The Ministry of Tourism, Wildlife and Culture has decried suspension of the tourism levy last year due to Covid-19, saying it has paralysed the promotion of both domestic and international tourism.
The ministry’s spokesperson Sarah Njanji said in an interview on Friday that the ministry relies on the tourism levy for its marketing activities; hence, the suspension dealt the ministry a huge blow because national budget resources are inadequate for the purpose.
She said: “It has been rough for us since the levy was suspended. Tourism industry is a communication sensitive sector and when you stop marketing, you cannot achieve the goal of being competitive.
“At the moment, we are engaging Treasury to see if they can lift the levy suspension because we use the money to promote Malawi as a tourism destination for both local and international tourists.”
On April 1 last year, Treasury suspended the one percent tourism levy, which compels tourism industry players to remit to the ministry one percent of total revenue from all services offered to tourists.
The suspension was aimed at cushioning players in the sector from the impact of Covid-19 by ensuring that liquidity levels were mitigated from further shocks.
Njanji said in the 2020/21 budget, for instance, the ministry was allocated K43 million, which was not enough for marketing needs; hence, the levy is critical to achieving tourism marketing goals.
When the levy was suspended, the Malawi Tourism Council (MTC) said in a statement that it was not a solution to solve the financial problems within the tourism sector.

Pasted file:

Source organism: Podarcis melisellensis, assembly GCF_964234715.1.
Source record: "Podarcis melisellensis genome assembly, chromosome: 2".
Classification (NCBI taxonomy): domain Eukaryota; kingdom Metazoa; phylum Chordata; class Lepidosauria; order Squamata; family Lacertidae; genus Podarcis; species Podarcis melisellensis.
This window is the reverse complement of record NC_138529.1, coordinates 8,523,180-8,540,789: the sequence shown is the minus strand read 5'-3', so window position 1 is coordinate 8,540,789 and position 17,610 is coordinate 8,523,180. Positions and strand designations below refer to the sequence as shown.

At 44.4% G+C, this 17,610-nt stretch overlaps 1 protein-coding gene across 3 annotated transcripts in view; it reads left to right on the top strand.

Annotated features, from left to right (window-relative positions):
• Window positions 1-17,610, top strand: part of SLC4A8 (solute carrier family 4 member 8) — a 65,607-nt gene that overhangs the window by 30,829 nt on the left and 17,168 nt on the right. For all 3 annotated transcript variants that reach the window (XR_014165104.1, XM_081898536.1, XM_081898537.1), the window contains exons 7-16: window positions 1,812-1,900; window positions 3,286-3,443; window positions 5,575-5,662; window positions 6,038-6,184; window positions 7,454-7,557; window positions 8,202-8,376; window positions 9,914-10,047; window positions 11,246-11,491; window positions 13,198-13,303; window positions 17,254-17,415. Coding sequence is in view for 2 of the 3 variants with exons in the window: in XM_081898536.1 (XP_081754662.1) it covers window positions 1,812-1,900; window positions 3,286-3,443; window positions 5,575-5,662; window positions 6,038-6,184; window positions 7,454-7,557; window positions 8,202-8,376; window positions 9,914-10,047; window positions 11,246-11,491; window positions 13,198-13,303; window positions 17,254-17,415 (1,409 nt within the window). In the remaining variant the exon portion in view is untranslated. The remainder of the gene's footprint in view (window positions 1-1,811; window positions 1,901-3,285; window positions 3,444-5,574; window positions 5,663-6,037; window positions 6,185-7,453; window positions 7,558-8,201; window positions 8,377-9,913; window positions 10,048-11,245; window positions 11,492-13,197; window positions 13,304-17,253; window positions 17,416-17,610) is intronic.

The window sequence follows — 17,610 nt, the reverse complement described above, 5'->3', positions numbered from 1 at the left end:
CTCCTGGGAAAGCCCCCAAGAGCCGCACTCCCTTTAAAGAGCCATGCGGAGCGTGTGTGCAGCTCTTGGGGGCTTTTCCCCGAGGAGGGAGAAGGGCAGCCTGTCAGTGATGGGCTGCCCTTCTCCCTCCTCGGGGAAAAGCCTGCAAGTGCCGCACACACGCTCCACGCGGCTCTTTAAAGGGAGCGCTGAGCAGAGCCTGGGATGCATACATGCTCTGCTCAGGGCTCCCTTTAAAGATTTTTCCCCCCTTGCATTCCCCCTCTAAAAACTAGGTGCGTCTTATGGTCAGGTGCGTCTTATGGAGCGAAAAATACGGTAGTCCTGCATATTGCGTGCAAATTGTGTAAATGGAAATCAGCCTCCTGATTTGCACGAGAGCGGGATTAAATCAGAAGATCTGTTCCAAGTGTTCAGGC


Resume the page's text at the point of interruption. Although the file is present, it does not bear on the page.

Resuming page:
Last week, Presidential Task Force on Covid-19 eased restrictions by announcing that gatherings can now accommodate 100 people from 50 indoors and 250 people from 100 outdoors and also extended the operating hours to midnight from 8pm.
In a written response on Friday, MTC board chairperson Jones Malili said the relaxation of Covid-19 restrictions particularly on meetings and gatherings, will help to usher in recovery of the hospitality industry.
He said: “We believe that an upward adjustment of the number and timing while we diligently continue to implement all the other guidelines will go a long way in easing the pressure on the hospitality industry.”
The tourism industry has been heavily affected by Covid-19, with figures showing that 35 000 people lost their jobs by June last year and revenue in excess of K40 billion was lost.
In its recent report, the Reserve Bank of Malawi said due to the pandemic, tourism industry contracted by 9.9 percent in 2020 from an estimated growth of 4.8 percent realised in 2019.
The sector is one of the worst hit due to global travel restrictions, cancellations of conferences and meetings, restrictions on number of people.